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In the summer of 2014, I was tired of struggling with OCD, Obsessive compulsive disorder, so I decided to do something about it and begin my app, nOCD. nOCD, standing for “No OCD”, is an online platform that I believe would have helped me during the worst of my struggles and that currently is already helping thousands of others with OCD today. The platform is designed to help people with OCD during all four phases of treatment: 1) coping with the onset of OCD symptoms, 2) selecting a care team, 3) actively managing OCD treatment, and 4) maintaining OCD treatment progress.

My team and I at nOCD are able to address each phase of treatment using a unique combination of highly vivid content and 21st century technology. For instance, people with OCD can view our content on Instagram or Twitter at @treatmyocd and download nOCD for free on the App Store (m.treatmyocd.com/saveslives).

People with OCD say the app has been a major difference maker. It gives people guidance in the moment of OCD episodes, a structured platform to do Cognitive Behavioural Therapy (CBT) exercises, a community to talk with others (in beta), and real-time data 24/7. Here is more information about how it works:

  1. SOS Guidance: nOCD offers members clinically effective guidance in the moment of any OCD episode, using OCD specific Cognitive Behavioural Therapy. During an episode, members can hit the button “SOS” on their phone, which tells the app to immediately provide Mindfulness Based Cognitive Therapy and Acceptance Commitment Therapy (Response Prevention). For instance, if the member is obsessing, nOCD will ask questions such as: “Are you experiencing an Obsession or a Compulsion?”,  “What Obsession are you experiencing?”. “What triggered the Obsession?” And “How intense is your anxiety?” Then, based on the answers, nOCD will offer specific Acceptance Based Therapy guidance, to help the member effectively respond to the obsession without doing a compulsion. We believe the SOS feature can empower people with OCD to live their lives fully, knowing help is always in their pocket.

  2. Structured ERP ExercisesnOCD provides members with the tools and organization needed to consistently do planned OCD treatment exercises regularly and effectively, acting like a mental gym. The main challenge with doing these planned mental exercises is that they instigate anxiety. Since the anxiety alone can reduce OCD treatment adherence rates, the app attempts to remove all pain point. It offers members the ability to create loop tapes, scripts, and drawings. It also has built in exercise reminders and educational tips.

  3. Custom Therapy : nOCD customizes the entire treatment process to each member, helping augment therapy with licensed clinicians. Patients can customise their hierarchies, their compulsion prevention messages (acceptance based messages), their ERP schedule, and more.

  4. 24/7 In-App Support Group :Inside the nOCD app, people with OCD can join different support groups and anonymously post to each groups wall. We’ve created a platform where people can support each other through treatment and learn quickly that they are, in fact, not alone.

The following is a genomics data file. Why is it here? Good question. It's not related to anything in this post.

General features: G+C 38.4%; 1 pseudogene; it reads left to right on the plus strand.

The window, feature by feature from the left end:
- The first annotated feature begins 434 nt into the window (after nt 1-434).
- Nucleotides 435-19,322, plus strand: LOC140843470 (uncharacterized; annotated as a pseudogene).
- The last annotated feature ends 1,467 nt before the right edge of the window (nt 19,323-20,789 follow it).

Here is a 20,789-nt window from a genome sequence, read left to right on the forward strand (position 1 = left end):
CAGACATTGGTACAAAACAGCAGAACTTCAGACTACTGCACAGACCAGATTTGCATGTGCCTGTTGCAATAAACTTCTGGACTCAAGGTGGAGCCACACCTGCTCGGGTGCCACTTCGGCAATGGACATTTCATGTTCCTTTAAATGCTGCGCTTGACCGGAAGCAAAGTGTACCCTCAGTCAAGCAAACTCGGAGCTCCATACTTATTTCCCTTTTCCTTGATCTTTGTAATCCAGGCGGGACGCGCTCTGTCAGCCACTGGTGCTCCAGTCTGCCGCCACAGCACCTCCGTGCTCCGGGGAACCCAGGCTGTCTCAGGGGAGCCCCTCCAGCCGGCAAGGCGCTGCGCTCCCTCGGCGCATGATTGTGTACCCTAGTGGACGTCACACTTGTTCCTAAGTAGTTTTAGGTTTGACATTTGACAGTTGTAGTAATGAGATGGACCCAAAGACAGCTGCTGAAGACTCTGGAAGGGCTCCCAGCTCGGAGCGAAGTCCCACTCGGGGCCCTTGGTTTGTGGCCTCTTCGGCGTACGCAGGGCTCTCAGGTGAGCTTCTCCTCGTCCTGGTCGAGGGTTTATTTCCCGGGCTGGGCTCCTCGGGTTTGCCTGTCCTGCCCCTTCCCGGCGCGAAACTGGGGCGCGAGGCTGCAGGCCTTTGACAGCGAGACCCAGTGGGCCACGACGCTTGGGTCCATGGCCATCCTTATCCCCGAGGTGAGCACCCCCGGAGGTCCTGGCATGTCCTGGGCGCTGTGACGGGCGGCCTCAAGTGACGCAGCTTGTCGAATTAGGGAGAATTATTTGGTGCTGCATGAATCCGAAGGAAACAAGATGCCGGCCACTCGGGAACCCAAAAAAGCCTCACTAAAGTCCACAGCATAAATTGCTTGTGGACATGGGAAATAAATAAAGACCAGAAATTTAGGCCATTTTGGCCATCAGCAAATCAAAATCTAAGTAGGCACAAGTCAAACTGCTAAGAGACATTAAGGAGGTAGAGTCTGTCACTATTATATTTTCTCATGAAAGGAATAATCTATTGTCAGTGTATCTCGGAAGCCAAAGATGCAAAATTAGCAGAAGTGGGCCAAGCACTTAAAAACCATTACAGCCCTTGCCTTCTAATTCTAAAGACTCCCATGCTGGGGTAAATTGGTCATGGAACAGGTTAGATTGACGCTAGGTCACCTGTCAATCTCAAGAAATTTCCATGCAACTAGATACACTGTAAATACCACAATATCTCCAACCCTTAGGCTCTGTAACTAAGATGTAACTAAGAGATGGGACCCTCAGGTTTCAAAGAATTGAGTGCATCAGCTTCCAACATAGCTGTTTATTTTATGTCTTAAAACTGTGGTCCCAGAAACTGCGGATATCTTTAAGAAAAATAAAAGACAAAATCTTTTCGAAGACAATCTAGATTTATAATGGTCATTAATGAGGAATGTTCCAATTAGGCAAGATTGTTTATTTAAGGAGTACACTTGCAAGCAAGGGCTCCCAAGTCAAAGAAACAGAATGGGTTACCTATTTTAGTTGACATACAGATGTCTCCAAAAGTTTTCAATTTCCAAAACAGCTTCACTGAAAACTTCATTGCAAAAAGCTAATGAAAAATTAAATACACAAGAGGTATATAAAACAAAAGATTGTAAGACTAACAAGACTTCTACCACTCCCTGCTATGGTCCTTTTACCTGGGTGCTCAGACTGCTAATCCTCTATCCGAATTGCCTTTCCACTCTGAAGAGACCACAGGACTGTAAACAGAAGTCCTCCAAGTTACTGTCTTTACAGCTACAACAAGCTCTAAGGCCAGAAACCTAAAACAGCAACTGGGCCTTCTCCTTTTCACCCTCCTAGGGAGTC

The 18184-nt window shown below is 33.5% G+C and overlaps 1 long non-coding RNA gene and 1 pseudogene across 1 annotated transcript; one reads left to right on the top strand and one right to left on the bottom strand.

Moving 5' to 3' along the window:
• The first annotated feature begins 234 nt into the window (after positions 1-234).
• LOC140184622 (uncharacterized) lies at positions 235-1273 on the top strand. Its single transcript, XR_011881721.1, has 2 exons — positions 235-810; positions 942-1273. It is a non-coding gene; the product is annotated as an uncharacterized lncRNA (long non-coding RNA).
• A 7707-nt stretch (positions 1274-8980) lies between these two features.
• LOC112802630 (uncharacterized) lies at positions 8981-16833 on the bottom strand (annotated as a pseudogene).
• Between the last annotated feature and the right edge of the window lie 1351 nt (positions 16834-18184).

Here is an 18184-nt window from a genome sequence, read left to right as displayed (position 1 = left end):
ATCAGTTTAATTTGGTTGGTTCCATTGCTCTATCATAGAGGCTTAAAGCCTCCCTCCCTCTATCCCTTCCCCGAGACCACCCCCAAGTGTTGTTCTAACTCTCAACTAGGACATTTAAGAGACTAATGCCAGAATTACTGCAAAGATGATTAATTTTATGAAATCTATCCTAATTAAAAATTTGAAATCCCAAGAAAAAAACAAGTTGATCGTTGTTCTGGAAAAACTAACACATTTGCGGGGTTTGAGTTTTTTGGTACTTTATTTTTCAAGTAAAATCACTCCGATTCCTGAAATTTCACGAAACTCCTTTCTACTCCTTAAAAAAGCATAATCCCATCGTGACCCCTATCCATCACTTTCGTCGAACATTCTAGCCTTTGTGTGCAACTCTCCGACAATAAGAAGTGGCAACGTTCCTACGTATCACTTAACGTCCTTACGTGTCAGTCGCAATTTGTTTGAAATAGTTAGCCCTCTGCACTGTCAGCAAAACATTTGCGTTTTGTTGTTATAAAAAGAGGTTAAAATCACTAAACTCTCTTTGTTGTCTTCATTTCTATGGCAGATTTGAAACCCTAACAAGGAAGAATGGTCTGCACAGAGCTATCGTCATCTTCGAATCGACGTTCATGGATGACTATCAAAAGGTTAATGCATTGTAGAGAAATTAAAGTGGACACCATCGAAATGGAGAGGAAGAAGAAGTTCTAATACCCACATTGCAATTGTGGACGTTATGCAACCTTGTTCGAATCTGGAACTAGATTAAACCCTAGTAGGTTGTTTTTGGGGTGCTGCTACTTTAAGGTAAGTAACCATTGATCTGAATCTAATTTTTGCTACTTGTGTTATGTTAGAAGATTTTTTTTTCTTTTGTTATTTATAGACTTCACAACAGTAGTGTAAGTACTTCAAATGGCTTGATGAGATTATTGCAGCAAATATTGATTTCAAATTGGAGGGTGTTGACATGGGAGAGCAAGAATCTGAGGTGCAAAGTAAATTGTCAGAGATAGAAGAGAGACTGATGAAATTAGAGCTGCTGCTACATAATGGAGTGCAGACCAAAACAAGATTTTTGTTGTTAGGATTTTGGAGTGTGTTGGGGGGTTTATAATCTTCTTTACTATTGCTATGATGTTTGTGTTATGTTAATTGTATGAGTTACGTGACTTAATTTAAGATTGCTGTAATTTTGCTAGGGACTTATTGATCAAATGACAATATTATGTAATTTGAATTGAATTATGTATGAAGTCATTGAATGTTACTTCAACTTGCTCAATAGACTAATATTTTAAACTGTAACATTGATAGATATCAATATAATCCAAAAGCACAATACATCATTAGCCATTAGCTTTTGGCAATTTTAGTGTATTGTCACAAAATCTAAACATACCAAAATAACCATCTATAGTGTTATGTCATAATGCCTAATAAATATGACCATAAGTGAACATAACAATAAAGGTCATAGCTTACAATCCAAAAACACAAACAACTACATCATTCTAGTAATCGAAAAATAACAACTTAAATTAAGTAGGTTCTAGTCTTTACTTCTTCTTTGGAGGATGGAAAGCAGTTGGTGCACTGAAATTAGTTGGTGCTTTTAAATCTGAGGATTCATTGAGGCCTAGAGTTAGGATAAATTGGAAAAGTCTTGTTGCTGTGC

5. Real-Time Data Collection: It collects real-time data about every aspect of the patient’s condition and treatment. It also longitudinally displays the data for every patient and clinician to see at any time. nOCD protects each users PHI data to the highest degree possible. For example, it uses a dedicated (encrypted) Ec2 instance on Amazon Web Services, SSL connection, Touch ID login access, LastPass Password security, and new, monthly, VM keys. nOCD is a HIPAA compliant commercial enterprise.

 

Guest Post by Arslan Butt: The Invisible Crisis: College/ University students coping with Mental Illness

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(image: EFTO)

“College/ university life,” young, enthusiastic individuals freshly out of school are either excited for this new phase of their lives or tend to think of it as another societal hurdle they need to overcome.

There’s a lot of stress that new students end up experiencing because they’re going into a different educational setting and they want to prove themselves.

Whether it’s worrying about academics or their college-related social life, college/university affects everyone in different ways and thus, comes with its own set of pros and cons. Students are subject to varying levels of stress and other mental illnesses that need to be addressed.

There’s just so much pressure when you’re a first year student. You have this drive to prove yourself but at the same time you don’t want to stand out the wrong way. There’s nothing more stressful than being the student everyone jokes about,” said Stacey Wilson (Film and Digital Media student at Santa Cruz, California).

“Dealing with college/university life is tough enough. Add in the drama that goes on at home and everything just gets tougher for any student,” said Janene Secor (English Major from The Ohio State University)

Youth Are Vulnerable to Mental Health Issues

Parents and students might not have mental illness on their mind when they start college; however, such a period of young adulthood is a crucial one for mental health. According to the Substance Abuse and Mental Health Services Administration, 75% mental illnesses are triggered by the age of 24. Some are triggered in adolescence and some start in college/university.

Furthermore, in 2012, one in five people from 43.8 million adults experienced some type of mental illness. That’s why knowing about mental illness and how it is triggered is important especially when it comes to students.

Around 95% of the directors of the college counselling centre have stated that the number of students with psychological problems in an increasing concern on campus. About 70% of the directors also believe that the number of students who are a victim of major psychological problems has increased in recent times.

Similarly, the rates of depression and anxiety have also increased compared to the previous decade. According to a survey involving college students, being conducted in 2013, found that 40% of men and 57% of women experienced overwhelming anxiety while 27% of men and 33% of women experienced episodes of severe depression that made functioning difficult for them.